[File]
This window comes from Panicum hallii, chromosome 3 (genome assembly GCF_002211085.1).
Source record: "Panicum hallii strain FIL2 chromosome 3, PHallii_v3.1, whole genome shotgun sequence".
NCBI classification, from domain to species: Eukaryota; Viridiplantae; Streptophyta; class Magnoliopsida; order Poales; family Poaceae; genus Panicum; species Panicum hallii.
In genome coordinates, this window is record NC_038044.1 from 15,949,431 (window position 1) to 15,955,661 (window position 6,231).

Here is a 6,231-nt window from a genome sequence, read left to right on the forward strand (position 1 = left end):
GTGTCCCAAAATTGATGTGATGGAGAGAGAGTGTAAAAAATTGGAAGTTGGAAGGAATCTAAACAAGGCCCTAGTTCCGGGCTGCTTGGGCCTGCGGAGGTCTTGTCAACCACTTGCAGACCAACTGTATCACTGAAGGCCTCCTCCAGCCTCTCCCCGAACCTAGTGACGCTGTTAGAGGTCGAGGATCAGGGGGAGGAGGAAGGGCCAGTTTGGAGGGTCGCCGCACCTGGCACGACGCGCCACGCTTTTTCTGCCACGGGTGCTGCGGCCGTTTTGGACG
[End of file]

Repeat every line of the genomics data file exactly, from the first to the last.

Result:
This window comes from Panicum hallii, chromosome 3 (genome assembly GCF_002211085.1).
Source record: "Panicum hallii strain FIL2 chromosome 3, PHallii_v3.1, whole genome shotgun sequence".
NCBI classification, from domain to species: Eukaryota; Viridiplantae; Streptophyta; class Magnoliopsida; order Poales; family Poaceae; genus Panicum; species Panicum hallii.
In genome coordinates, this window is record NC_038044.1 from 15,949,431 (window position 1) to 15,955,661 (window position 6,231).

Here is a 6,231-nt window from a genome sequence, read left to right on the forward strand (position 1 = left end):
GTGTCCCAAAATTGATGTGATGGAGAGAGAGTGTAAAAAATTGGAAGTTGGAAGGAATCTAAACAAGGCCCTAGTTCCGGGCTGCTTGGGCCTGCGGAGGTCTTGTCAACCACTTGCAGACCAACTGTATCACTGAAGGCCTCCTCCAGCCTCTCCCCGAACCTAGTGACGCTGTTAGAGGTCGAGGATCAGGGGGAGGAGGAAGGGCCAGTTTGGAGGGTCGCCGCACCTGGCACGACGCGCCACGCTTTTTCTGCCACGGGTGCTGCGGCCGTTTTGGACG